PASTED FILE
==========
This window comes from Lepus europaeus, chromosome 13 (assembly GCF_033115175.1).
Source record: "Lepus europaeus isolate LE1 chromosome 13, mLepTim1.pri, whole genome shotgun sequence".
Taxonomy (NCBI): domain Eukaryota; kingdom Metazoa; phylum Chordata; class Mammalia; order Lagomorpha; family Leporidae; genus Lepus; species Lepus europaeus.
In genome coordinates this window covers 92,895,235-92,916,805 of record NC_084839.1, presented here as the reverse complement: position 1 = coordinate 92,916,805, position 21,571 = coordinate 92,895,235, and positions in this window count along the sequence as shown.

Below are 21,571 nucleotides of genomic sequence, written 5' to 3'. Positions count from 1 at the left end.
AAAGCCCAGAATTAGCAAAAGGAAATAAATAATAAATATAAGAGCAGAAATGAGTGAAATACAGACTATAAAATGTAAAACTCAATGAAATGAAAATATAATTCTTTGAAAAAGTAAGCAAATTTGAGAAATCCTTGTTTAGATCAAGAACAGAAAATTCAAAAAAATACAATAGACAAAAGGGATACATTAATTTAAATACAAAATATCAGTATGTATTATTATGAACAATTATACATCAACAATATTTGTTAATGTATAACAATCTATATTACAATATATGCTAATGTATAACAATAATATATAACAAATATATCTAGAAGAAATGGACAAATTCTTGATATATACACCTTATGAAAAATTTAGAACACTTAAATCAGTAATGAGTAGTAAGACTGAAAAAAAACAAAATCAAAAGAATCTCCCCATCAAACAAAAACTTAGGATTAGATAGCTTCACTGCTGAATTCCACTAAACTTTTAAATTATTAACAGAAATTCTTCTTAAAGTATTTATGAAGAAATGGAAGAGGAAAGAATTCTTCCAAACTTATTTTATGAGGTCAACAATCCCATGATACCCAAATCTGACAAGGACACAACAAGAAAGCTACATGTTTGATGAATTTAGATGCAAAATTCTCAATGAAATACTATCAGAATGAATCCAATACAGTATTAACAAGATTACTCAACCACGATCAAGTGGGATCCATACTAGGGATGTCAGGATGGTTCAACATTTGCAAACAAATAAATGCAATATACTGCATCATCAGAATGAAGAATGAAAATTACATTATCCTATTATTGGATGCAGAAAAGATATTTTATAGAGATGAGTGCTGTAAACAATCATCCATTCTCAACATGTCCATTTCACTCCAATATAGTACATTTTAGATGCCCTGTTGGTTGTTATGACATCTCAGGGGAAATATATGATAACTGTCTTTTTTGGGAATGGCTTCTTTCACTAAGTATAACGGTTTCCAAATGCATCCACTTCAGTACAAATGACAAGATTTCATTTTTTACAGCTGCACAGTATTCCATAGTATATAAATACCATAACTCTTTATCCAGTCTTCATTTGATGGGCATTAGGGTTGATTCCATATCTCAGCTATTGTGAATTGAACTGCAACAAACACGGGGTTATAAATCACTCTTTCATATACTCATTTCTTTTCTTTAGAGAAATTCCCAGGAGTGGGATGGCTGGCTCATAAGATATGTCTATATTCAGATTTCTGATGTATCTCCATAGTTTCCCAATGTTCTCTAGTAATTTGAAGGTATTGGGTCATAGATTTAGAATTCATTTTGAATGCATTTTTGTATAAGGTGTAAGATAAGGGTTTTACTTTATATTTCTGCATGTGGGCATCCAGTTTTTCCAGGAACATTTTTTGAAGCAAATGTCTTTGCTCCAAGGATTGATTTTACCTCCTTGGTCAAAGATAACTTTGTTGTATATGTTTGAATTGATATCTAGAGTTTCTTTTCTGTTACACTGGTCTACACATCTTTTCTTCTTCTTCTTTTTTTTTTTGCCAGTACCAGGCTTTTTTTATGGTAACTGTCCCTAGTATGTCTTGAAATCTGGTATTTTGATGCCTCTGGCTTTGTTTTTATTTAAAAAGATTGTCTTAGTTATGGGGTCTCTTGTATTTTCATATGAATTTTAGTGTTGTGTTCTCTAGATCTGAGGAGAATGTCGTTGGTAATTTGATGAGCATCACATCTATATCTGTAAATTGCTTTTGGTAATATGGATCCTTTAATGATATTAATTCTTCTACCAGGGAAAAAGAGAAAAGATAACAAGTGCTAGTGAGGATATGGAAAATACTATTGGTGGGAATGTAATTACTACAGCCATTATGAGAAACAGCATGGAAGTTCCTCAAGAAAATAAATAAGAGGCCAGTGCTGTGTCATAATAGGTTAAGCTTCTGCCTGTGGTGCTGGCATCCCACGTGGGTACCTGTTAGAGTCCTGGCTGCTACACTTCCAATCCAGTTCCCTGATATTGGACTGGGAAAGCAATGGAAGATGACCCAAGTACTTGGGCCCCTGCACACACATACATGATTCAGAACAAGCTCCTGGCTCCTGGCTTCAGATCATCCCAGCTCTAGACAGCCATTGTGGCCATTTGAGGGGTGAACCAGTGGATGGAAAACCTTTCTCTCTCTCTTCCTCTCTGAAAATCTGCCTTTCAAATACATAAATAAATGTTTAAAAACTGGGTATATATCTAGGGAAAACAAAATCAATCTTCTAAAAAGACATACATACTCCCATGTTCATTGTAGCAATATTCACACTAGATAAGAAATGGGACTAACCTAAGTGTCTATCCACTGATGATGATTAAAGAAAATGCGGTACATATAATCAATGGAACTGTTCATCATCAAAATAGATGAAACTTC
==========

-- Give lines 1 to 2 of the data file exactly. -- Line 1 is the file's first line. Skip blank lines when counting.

This window comes from Lepus europaeus, chromosome 13 (assembly GCF_033115175.1).
Source record: "Lepus europaeus isolate LE1 chromosome 13, mLepTim1.pri, whole genome shotgun sequence".